Convert DivX to VCD with subtitles
Ok, many users who have a habit of downloading movies from the Net prefer to use subtitles with those clips due various reasons (obviously most of the world's population don't speak English, but want to watch Hollywood movies). Very often the movies that are available on the Net are in some AVI-wrapped format, such as DivX or XviD. Then people tend to download separate subtitle files (with extensions such as .srt, .sub, .txt, etc...) and watch their movies like this. But the thing is that virtually everybody nowadays has a stand-alone DVD player (or at least should have ;-) and many prefer watching videos with their DVD players instead of using PC's TV out connections.
Now, since AVI is not a standard in any ways, DVD players don't play them. But there are two formats that can be stored on CD that most DVD players support: VCD and SVCD. SVCD produces better video quality than VCD, but since VCD is accepted by more players than SVCD, we will use VCD in this guide.
So, the plan is to re-encode DivX/XviD video into VCD with permanent subtitles. You can use this guide also without subtitles if you don't need those, simply skip the subtitle part of the guide. Please remember than re-encoding video from any lossy format to any other lossy format, will always make the video worse -- this is always the case, whether you re-encode DivX to XviD, VCD to SVCD, SVCD to DivX, etc.. So, use this guide only if you can't re-rip the original DVD into VCD format and really want to convert the video into VCD format.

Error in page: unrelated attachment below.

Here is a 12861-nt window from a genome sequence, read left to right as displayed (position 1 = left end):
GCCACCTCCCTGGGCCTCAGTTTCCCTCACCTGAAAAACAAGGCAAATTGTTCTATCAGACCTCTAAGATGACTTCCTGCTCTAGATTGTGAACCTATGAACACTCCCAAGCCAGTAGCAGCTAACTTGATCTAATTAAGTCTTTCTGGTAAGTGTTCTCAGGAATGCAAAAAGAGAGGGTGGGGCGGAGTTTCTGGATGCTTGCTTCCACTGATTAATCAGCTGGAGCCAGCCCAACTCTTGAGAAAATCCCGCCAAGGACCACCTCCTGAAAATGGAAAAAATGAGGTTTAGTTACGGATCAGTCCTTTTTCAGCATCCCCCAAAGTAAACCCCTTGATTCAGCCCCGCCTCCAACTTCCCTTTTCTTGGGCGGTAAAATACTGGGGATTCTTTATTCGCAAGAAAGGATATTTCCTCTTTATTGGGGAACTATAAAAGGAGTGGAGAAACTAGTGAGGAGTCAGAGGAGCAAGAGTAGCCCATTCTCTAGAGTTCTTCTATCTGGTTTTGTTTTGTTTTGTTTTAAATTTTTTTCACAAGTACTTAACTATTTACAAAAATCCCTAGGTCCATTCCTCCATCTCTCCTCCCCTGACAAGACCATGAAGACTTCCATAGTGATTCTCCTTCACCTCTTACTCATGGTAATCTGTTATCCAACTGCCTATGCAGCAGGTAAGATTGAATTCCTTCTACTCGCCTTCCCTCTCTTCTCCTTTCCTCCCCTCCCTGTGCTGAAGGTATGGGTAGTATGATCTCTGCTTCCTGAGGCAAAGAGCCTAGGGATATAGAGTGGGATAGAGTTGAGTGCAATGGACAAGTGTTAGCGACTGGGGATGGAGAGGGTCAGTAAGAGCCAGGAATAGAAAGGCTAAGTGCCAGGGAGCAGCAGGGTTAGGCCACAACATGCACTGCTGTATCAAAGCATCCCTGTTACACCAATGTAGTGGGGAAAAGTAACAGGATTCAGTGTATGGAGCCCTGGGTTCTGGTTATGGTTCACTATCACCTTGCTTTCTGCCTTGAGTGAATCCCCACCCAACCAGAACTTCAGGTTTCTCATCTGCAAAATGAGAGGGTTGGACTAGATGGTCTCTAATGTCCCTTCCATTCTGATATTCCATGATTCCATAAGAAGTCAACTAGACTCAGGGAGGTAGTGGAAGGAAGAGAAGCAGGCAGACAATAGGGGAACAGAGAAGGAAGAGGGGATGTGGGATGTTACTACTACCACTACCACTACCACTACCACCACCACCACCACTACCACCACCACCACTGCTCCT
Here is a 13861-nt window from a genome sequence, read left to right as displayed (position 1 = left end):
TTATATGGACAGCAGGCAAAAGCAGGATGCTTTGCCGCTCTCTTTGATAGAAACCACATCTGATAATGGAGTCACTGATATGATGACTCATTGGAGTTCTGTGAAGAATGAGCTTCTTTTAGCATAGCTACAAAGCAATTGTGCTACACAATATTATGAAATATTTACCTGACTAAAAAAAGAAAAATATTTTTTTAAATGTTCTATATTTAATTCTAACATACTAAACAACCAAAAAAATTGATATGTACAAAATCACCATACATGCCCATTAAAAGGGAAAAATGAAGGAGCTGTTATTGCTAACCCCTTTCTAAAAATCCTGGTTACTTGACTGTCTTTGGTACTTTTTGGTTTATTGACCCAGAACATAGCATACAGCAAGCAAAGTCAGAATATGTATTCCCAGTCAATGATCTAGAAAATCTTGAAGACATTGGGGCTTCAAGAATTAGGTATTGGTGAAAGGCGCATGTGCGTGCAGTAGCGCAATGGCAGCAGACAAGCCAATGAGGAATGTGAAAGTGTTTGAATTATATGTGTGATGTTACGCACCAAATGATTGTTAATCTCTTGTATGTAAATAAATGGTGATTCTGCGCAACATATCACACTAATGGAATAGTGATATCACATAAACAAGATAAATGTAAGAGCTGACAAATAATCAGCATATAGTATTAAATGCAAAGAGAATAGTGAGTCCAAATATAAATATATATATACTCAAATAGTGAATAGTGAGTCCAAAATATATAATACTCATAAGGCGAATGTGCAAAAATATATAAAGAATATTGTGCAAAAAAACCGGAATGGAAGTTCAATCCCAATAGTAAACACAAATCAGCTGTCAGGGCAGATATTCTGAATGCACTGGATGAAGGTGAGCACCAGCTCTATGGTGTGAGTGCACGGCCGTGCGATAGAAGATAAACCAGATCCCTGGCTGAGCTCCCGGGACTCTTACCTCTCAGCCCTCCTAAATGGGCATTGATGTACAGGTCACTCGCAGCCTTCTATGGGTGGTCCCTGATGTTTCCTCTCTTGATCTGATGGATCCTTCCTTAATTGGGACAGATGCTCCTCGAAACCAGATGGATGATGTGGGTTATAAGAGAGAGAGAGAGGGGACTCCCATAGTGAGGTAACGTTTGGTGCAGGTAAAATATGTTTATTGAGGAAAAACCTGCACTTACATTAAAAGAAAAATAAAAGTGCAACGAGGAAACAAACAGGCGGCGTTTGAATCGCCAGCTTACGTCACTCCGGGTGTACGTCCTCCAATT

Now, since AVI videos can virtually contain anything under the Sun, there are several things you need to check before proceeding with the re-encoding. First one is obviously to check whether the video plays on your system at all. If it doesn't, you probably need to install required video codecs to your system. Generally speaking, 99% of the movies available on the Net can be opened with FFDShow codec/filter.
If your video plays, but audio doesn't, this is very important aspect -- your video is most likely using AC3 or Ogg Vorbis audio. This poses a small problem to us, since TMPGEnc can't handle these types of audio formats directly.
You need to have appx. 1.5 gigabytes of free space for the resulting VCD file. You also need to have these tools -- some of the are optional, depending on the video and audio codecs of your video and what you have installed on your system already:
- GSpot (for check what are the required codecs)
- FFDShow (video codec that supports DivX and XviD and subtitles-- optional)
- DirectVobSub (optional -- for subtitles that FFDShow can't handle)
- VirtualDubMod (optional -- required only if your audio file is in Ogg Vorbis or AC3 format)
- BeSweet (optional -- required only if your audio is in Ogg Vorbis or AC3 format)
- BeSweetGUI (optional -- required only if your audio is in Ogg Vorbis or AC3 format)
- BeSplit (optional -- required only if your audio is in Ogg Vorbis or AC3 format -- BeSliced is included within this package)
Setup the subtitles
Now, copy your subtitles and your AVI file into same directory on your HDD and rename them so that their filenames are exactly identical, but the extensions remain different (i.e. c:\movie name.avi and c:\movie name.srt).
Test your file
First of all, download and install an excellent little freeware tool called GSpot that can tell you what audio and video encoding the video file uses.
In GSpot, go to File menu and select Open.. and simply locate your AVI file and click Open. GSpot analyzes the file and fills the information into correct places on its main window.
Now, the most important information for us in here is the Audio Format information. If your audio format is in Ogg Vorbis or in AC3 format, we must separate the audio from the video file and re-encode the audio separately. If the audio is in MP3 format, you can go directly to the TMPGEnc step.
Other thing you should check from GSpot is the video framerate which is showed in the Video Format section, in Frames/Sec box. Write this value down, you need it later on.
Written by: Petteri Pyyny